CNN anchor Chris Cuomo admitted on Wednesday night he isn’t “objective” in the latest in a series of widely panned interviews with his older brother, New York Gov. Andrew Cuomo, that have been called “a sham of journalistic principles” by critics.
“Is CNN a news operation? If so, it is inappropriate for it repeatedly to have this bizarre display of ‘brotherly love’ during a purported news broadcast, where one brother is serving as cheerleader for his politician sibling,” Cornell Law School professor and media critic William A. Jacobson told Fox News.
The frequent interviews between the CNN host and the Democratic leader of New York have been seen as a major conflict of interest throughout the coronavirus outbreak, especially over the past several weeks as scrutiny over the governor’s handling of nursing homes in his state intensified. While the siblings have been repeatedly panned for their playful chats masquerading as news for months, many critics feel that things managed to take a turn for the even worse on Wednesday night.
“Is CNN a news operation? If so, it is inappropriate for it repeatedly to have this bizarre display of ‘brotherly love’ during a purported news broadcast.”
DePauw University professor and media critic Jeffrey McCall told Fox News he understands “Chris Cuomo won’t be objective when it comes to reporting about or interviewing his brother,” but feels someone at the network should have stepped in long ago and the routine is damaging to journalism.
“What is not understandable, and is quite unacceptable, is that CNN’s hierarchy allows such a clear conflict of interest in what is supposed to be a journalistic platform,” McCall said, noting that CNN doesn’t need Chris Cuomo’s help to get news from his brother, as the governor has appeared on other CNN programs.
“CNN might think this Cuomo-Cuomo tag team makes for heart-warming and fuzzy entertainment, but it makes a sham of journalistic principles.”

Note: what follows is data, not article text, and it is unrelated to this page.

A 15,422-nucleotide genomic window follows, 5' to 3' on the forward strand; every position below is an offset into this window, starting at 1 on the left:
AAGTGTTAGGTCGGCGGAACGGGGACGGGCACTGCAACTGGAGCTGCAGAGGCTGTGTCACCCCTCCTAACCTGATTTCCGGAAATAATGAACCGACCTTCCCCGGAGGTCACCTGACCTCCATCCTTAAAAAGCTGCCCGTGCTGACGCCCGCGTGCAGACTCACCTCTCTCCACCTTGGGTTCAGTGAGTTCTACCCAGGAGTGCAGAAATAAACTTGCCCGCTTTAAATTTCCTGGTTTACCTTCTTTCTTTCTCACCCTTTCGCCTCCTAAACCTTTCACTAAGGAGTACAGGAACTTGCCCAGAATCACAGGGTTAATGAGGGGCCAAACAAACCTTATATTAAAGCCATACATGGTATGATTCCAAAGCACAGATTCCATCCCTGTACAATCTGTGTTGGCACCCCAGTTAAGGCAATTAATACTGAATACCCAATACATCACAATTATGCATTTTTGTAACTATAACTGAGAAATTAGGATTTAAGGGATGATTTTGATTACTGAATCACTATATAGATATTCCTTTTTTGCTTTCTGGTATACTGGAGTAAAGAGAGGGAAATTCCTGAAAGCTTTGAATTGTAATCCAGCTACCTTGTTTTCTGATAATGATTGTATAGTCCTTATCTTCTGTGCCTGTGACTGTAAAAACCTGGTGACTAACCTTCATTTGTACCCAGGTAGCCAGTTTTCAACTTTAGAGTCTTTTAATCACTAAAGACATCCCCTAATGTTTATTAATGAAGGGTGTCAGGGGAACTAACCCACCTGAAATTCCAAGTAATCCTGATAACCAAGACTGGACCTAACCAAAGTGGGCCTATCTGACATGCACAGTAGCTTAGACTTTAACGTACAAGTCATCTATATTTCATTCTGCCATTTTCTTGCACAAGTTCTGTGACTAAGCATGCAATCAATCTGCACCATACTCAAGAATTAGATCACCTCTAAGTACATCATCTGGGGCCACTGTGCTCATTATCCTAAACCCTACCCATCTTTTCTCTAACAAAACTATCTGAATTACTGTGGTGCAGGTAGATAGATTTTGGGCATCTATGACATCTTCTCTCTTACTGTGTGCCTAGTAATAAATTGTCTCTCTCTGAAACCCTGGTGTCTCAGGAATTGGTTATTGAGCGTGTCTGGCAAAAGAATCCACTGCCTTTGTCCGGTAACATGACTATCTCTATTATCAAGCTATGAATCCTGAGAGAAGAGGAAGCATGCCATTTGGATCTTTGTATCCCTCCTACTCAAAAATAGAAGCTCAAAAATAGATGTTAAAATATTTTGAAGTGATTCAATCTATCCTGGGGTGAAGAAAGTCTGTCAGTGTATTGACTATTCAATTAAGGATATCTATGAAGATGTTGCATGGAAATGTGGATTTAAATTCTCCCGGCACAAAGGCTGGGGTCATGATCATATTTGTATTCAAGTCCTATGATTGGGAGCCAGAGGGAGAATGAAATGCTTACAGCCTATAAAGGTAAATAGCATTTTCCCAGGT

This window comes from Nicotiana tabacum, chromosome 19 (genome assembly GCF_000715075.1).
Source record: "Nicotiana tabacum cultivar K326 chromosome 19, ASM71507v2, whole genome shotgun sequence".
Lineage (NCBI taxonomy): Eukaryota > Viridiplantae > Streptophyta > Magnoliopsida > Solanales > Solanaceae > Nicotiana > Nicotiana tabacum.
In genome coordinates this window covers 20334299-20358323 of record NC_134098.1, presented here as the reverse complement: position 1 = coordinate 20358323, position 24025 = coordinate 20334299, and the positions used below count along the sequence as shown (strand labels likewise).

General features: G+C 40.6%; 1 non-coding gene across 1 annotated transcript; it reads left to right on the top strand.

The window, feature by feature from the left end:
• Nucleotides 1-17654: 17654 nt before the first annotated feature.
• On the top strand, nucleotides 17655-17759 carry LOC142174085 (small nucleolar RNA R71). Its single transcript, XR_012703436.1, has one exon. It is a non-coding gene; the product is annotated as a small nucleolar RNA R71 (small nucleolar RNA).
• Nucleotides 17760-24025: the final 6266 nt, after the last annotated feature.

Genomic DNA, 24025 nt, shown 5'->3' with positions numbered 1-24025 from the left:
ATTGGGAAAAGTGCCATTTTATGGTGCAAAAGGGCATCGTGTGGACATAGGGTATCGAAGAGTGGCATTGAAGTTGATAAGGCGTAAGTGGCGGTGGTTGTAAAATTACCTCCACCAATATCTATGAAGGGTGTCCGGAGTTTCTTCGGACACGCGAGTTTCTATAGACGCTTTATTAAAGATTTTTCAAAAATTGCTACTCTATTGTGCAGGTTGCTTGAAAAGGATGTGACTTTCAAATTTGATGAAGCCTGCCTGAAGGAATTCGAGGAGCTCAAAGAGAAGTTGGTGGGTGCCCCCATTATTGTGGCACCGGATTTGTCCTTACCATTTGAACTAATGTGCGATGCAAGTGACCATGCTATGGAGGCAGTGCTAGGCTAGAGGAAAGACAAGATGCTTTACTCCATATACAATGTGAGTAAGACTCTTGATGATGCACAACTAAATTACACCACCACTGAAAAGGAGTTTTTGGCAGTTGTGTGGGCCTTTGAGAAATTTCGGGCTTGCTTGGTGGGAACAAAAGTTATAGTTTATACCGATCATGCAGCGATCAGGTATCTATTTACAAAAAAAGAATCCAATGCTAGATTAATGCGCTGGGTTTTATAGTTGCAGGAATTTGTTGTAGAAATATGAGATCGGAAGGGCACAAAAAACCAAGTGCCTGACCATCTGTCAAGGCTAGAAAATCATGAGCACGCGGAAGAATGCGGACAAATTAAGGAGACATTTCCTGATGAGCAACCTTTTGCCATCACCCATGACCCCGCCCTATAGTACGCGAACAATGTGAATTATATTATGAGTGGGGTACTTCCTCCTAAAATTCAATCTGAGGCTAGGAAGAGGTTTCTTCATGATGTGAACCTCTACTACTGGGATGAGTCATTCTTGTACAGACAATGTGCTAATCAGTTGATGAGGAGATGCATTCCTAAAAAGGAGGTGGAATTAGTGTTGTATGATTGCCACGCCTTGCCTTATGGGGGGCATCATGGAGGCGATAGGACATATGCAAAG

“This obvious coziness of a news program and the governor of a large state just looks bad for CNN and the journalism industry as a whole,” McCall added. “CNN might think this Cuomo-Cuomo tag team makes for heart-warming and fuzzy entertainment, but it makes a sham of journalistic principles. Public trust in the media institution is low enough as it is, without these kinds of avoidable stunts.”
The “Cuomo Prime Time” namesake gushed over his older brother Wednesday, noting that the brotherly interviews “will never be seen as fair in people’s eyes” but said CNN allows it because we’re an in an unusual time.
Cuomo then spoke about how proud their father, the late former New York Gov. Mario Cuomo, was of his politician son.
This is one of the most embarrassing and self-destructive things I’ve seen a news outlet do.”
“Everything that he had ever said about public service is what you demonstrated right here and right now during this period when your state needed it most,” Cuomo told the governor. “I just hope that you recognize even what I’m able to recognize… I hope you are able to appreciate what you did in your state and what it means for the rest of the country now and what it will always mean for those who love and care about you the most.”
He continued, “I’m wowed by what you did and more importantly, I’m wowed by how you did it… Obviously, I love you as a brother. Obviously, I’ll never be objective. Obviously, I think you’re the best politician in the country. But I hope you feel good about what you did for your people because I know they appreciate it. Nothing’s perfect, you’ll have your critics, but I’ve never seen anything like what you did and that’s why I’m so happy to have had you on this show and I hope you know that.”